• In this interview with Big Think, R.P. Eddy explains why people don't listen to warnings—and how to try to get them to listen.
Keep reading Show less

Creativity: The science behind the madness

Human brains evolved for creativity. We just have to learn how to access it.

  • An all-star cast of Big Thinkers—actors Rainn Wilson and Ethan Hawke; composer Anthony Brandt; neuroscientists David Eagleman, Wendy Suzuki, and Beau Lotto; and psychologist Scott Barry Kaufman—share how they define creativity and explain how our brains uniquely evolved for the phenomenon.
  • According to Eagleman, during evolution there was an increase in space between our brain's input and output that allows information more time to percolate. We also grew a larger prefrontal cortex which "allows us to simulate what ifs, to separate ourselves from our location in space and time and think about possibilities."
  • Scott Barry Kaufman details 3 brain networks involved in creative thinking, and Wendy Suzuki busts the famous left-brain, right-brain myth.

What if Middle-earth was in Pakistan?

Iranian Tolkien scholar finds intriguing parallels between subcontinental geography and famous map of Middle-earth.

Image: Mohammad Reza Kamali, reproduced with kind permission
Strange Maps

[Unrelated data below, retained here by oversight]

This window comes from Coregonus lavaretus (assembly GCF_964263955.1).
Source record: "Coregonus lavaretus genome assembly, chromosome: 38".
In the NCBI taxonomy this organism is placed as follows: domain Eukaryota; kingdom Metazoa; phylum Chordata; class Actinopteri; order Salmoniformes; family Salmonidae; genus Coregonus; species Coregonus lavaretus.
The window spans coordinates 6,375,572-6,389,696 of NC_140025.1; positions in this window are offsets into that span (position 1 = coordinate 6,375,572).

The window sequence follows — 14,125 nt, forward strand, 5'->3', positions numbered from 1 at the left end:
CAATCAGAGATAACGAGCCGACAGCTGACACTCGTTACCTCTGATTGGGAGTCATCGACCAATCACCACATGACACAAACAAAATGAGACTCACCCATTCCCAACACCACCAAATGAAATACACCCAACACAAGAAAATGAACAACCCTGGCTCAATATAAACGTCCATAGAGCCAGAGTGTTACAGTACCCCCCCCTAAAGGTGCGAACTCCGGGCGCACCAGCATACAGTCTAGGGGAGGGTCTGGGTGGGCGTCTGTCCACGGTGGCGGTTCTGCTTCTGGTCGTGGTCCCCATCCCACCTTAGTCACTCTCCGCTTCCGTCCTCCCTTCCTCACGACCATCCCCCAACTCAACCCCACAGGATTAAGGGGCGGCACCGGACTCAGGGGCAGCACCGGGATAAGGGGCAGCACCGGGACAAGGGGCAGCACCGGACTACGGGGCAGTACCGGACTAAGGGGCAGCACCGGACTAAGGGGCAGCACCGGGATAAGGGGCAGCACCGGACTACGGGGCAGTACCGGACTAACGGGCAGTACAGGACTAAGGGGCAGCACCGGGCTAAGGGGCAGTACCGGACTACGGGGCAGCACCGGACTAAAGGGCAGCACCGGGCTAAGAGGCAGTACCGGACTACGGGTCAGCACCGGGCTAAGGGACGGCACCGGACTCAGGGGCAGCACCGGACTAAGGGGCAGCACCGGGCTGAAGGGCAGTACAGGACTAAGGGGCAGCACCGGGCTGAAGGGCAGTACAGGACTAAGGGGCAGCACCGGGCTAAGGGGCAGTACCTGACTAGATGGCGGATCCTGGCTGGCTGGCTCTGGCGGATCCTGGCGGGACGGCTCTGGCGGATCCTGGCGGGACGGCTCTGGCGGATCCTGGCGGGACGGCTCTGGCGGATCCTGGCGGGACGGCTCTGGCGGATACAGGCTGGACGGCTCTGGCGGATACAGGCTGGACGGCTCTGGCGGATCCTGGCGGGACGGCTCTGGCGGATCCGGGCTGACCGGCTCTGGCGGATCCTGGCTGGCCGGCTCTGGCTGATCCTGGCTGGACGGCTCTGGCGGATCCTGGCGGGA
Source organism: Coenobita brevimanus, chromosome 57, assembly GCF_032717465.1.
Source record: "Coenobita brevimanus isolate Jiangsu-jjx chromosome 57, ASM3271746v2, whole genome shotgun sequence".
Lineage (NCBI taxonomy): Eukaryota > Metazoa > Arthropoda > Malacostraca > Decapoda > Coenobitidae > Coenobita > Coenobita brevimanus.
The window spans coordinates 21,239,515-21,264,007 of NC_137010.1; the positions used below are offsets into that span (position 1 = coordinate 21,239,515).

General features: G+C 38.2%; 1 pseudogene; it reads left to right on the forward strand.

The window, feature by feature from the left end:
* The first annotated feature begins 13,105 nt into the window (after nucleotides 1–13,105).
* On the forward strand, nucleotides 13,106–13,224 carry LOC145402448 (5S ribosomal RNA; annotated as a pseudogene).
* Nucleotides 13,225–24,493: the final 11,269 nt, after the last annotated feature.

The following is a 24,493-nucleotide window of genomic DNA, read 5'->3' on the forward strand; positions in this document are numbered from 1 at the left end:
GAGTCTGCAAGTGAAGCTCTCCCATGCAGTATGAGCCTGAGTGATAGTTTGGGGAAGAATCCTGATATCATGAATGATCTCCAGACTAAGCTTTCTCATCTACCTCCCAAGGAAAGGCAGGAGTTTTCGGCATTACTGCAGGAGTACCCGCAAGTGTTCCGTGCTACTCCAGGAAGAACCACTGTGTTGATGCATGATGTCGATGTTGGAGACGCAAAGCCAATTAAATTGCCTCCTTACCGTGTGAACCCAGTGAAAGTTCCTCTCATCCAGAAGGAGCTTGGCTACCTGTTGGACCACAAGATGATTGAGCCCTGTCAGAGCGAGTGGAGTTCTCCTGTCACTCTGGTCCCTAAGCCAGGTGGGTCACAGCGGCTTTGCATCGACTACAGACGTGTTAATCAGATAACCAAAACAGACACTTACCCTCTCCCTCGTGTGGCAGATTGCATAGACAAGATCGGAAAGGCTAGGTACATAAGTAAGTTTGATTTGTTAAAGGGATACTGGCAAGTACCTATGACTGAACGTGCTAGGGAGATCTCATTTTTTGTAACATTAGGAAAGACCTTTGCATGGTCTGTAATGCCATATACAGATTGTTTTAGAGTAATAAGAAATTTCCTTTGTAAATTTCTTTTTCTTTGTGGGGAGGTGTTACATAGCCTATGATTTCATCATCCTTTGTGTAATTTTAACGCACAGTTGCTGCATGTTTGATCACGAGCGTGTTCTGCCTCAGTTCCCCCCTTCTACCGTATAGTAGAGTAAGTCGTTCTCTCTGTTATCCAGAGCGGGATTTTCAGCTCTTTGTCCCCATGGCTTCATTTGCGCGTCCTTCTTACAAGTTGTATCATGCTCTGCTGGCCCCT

• J.R.R. Tolkien hinted that his stories are set in a really ancient version of Europe.
  • But a fantasy realm can be inspired by a variety of places; and perhaps so is Tolkien's world.
  • These intriguing similarities with Asian topography show that it may be time to 'decolonise' Middle-earth.
Keep reading Show less

New study explores how to navigate 'desire discrepancies' in long term relationships

With the most common form of female sexual dysfunction impacting 1 in 10 women, this important study dives into how to keep a relationship going despite having different needs and wants in the bedroom.

NDAB Creativity / Shutterstock
Sex & Relationships
  • A new study highlights the difficulties faced by women who struggle with decreased sexual desire, and explains how to navigate desire discrepancies in long-term relationships.
  • Hypoactive sexual desire disorder is one of the most common forms of female sexual dysfunction, impacting an estimated 1 in 10 women.
  • Finding other ways to promote intimacy in your relationship is one of the keys to ensuring happiness on both sides.

Keep reading Show less